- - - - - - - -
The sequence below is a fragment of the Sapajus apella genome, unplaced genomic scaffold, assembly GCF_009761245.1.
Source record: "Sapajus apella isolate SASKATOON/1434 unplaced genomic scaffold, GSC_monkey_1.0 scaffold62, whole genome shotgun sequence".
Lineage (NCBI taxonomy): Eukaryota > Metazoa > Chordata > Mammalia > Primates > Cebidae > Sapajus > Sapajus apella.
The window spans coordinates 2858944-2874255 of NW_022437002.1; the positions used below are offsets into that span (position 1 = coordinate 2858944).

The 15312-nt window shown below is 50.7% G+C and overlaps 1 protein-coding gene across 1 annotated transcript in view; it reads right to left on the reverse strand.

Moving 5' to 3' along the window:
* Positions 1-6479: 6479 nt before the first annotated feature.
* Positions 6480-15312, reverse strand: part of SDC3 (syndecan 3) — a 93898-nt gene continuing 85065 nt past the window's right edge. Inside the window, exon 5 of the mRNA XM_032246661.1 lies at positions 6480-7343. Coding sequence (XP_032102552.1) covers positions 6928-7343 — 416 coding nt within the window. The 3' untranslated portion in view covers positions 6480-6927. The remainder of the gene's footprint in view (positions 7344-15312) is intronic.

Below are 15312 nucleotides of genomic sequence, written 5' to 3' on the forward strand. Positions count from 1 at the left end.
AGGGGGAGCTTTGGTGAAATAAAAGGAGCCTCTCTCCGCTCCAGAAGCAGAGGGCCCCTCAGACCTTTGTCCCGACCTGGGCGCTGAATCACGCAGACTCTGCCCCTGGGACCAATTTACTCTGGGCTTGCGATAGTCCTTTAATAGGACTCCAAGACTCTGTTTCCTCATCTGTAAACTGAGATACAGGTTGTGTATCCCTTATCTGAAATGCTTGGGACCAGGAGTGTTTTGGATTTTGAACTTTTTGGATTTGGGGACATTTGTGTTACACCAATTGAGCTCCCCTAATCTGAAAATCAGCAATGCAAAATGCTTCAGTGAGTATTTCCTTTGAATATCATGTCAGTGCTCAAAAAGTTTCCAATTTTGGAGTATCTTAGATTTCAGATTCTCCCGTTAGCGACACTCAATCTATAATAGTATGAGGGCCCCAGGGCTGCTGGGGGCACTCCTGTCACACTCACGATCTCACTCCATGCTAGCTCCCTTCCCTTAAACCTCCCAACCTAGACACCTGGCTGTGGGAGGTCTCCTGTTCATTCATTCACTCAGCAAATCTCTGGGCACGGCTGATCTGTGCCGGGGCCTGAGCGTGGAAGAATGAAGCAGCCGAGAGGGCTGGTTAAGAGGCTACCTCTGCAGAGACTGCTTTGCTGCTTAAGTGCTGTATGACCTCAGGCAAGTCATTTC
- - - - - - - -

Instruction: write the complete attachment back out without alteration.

The sequence below is a fragment of the Sapajus apella genome, unplaced genomic scaffold, assembly GCF_009761245.1.
Source record: "Sapajus apella isolate SASKATOON/1434 unplaced genomic scaffold, GSC_monkey_1.0 scaffold62, whole genome shotgun sequence".
Lineage (NCBI taxonomy): Eukaryota > Metazoa > Chordata > Mammalia > Primates > Cebidae > Sapajus > Sapajus apella.
The window spans coordinates 2858944-2874255 of NW_022437002.1; the positions used below are offsets into that span (position 1 = coordinate 2858944).

The 15312-nt window shown below is 50.7% G+C and overlaps 1 protein-coding gene across 1 annotated transcript in view; it reads right to left on the reverse strand.

Moving 5' to 3' along the window:
* Positions 1-6479: 6479 nt before the first annotated feature.
* Positions 6480-15312, reverse strand: part of SDC3 (syndecan 3) — a 93898-nt gene continuing 85065 nt past the window's right edge. Inside the window, exon 5 of the mRNA XM_032246661.1 lies at positions 6480-7343. Coding sequence (XP_032102552.1) covers positions 6928-7343 — 416 coding nt within the window. The 3' untranslated portion in view covers positions 6480-6927. The remainder of the gene's footprint in view (positions 7344-15312) is intronic.

Below are 15312 nucleotides of genomic sequence, written 5' to 3' on the forward strand. Positions count from 1 at the left end.
AGGGGGAGCTTTGGTGAAATAAAAGGAGCCTCTCTCCGCTCCAGAAGCAGAGGGCCCCTCAGACCTTTGTCCCGACCTGGGCGCTGAATCACGCAGACTCTGCCCCTGGGACCAATTTACTCTGGGCTTGCGATAGTCCTTTAATAGGACTCCAAGACTCTGTTTCCTCATCTGTAAACTGAGATACAGGTTGTGTATCCCTTATCTGAAATGCTTGGGACCAGGAGTGTTTTGGATTTTGAACTTTTTGGATTTGGGGACATTTGTGTTACACCAATTGAGCTCCCCTAATCTGAAAATCAGCAATGCAAAATGCTTCAGTGAGTATTTCCTTTGAATATCATGTCAGTGCTCAAAAAGTTTCCAATTTTGGAGTATCTTAGATTTCAGATTCTCCCGTTAGCGACACTCAATCTATAATAGTATGAGGGCCCCAGGGCTGCTGGGGGCACTCCTGTCACACTCACGATCTCACTCCATGCTAGCTCCCTTCCCTTAAACCTCCCAACCTAGACACCTGGCTGTGGGAGGTCTCCTGTTCATTCATTCACTCAGCAAATCTCTGGGCACGGCTGATCTGTGCCGGGGCCTGAGCGTGGAAGAATGAAGCAGCCGAGAGGGCTGGTTAAGAGGCTACCTCTGCAGAGACTGCTTTGCTGCTTAAGTGCTGTATGACCTCAGGCAAGTCATTTC